ZOMBIE, the new album from Welsh psychedelicists El Goodo, is an album steeped in 60’s psychedelia, made using an array of vintage gear. It references the likes of Elephant 6, Gene Clark, The Beatles, Beach Boys, and Scott Walker and yet still manages to sound fresh no matter how close they occasionally sail to pastiche. But what are we to make of a track like The Grey Tower, which gives a jaunty, carefree take on existential despair while shapeshifting in and out of different styles of music, at one point sounding like a Hassidic wedding band with a fondness for instrumental surf music, before descending into one of the most mind-bending and trippiest fade-outs I’ve experienced in some time? At this point, the band clearly transcends its influences and becomes greater than the sum of its parts as they follow their own idiosyncratic path through the sun-dappled meadows of psychedelia.



A song that pretty much well does what it says on the label, really. Cam’s Jams is Cameron Cowes who, on his debut album, simply called VOL. 1, released in 2019, plays around with many of the late ’60s psychedelic tropes and comes up with something uniquely trippy. This is the heaviest track on the album, mixing Eastern-influenced pop with something that wouldn’t have been out of place on Status Quo’s debut - the overall effect is experimental, immersive and deeply lysergic.



 It always generates feelings of intoxicated bonhomie when Ian Hodgson’s Moon Wiring Club releases a new album. Having toyed with Jacobean breakbeat, he returns on his latest release, THE MOST UNUSUAL CAT IN THE VILLAGE, with something altogether more opiated and, indeed, with the beatless Posthumous Self-Portrait, hypnotic. This is one of four hallucinatory tracks on the album, each one coming in at 10 minutes or so, allowing the visitor the time to lose oneself in a deftly collaged hypnagogic dreamscape that is shonky, eerie and beautifully confusing.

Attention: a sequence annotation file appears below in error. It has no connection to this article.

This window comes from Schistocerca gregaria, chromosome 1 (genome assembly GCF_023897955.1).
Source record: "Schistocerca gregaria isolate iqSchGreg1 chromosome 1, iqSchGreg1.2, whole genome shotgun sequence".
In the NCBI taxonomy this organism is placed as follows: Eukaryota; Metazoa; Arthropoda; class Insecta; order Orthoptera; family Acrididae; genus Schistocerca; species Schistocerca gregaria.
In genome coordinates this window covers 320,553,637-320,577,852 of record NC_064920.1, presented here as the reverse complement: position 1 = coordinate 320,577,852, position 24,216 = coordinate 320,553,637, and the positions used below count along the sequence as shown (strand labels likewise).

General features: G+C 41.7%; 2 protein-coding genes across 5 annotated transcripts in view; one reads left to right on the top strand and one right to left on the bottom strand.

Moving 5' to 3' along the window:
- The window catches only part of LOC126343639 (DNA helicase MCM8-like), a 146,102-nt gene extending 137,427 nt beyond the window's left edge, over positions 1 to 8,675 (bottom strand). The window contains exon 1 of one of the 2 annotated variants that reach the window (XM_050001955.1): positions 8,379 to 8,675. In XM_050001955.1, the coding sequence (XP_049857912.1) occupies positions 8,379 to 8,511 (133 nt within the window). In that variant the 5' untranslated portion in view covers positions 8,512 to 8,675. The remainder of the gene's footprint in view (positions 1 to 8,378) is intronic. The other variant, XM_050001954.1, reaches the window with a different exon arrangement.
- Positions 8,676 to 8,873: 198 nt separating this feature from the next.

Acid-folk jamming from Garcia Peoples and three sections from the elongated song suite that takes up Side 2 of their recent release NIGHTCAP AT WIT’S END, released last year. Guitars intertwine and themes appear and blur into one another in the style of The Grateful Dead, of course, but another reference point might well be The Moody Blues - Garcia Peoples inhabit that era where psychedelia was morphing into prog. The effect is both pastoral and cosmic, accompanied with Krautrock interludes which fully encapsulate the band's penchant for alchemic experimentation.



On his most recent album, the epic MANBIRD, Anton Barbeau charts a course across the psycho-geography of his influences from 1980s Sacramento to present-day Berlin . Best seen as something of a Jungian travelogue, he takes in psychedelia, prog, pop, wyrd-folk, the avant-garde, and krautrock, and still leaves room for ABBA, Fleetwood Mac, The Beatles, DEVO, Bowie, and Aphrodite’s Child to emerge as reference points. It’s a sprawling affair but works because of his mastery of melody, in-jokes and playful enthusiasm. Flying On The Ground Is Alright is celebratory, forgiving and weird in equal measure.



 Weightless is the closing track on The Avalanches’ most recent album WE WILL ALWAYS LOVE YOU. In fact, it consists of little more than the sound of Morse code, an interstellar radio message beamed into space in 1974 from the Arecibo radio telescope in Puerto Rico. It contained, amongst other things, encoded information about human DNA and other indications of intelligent life to anyone in the cosmic vastness who might be listening. These days, of course, it would be something of a challenge to prove the existence of intelligent life on Earth, but it remains a remarkably good way to conclude the show.




Wednesday, 9 December 2020


I don’t often do album reviews - it may become a thing - but a new release from Nathan Hall and The Sinister Locals (he of Mind De-Coder favourites The Soft Hearted Scientists fame) is always cause for cheer in these here parts and I thought I’d just take a few moments to share the joy.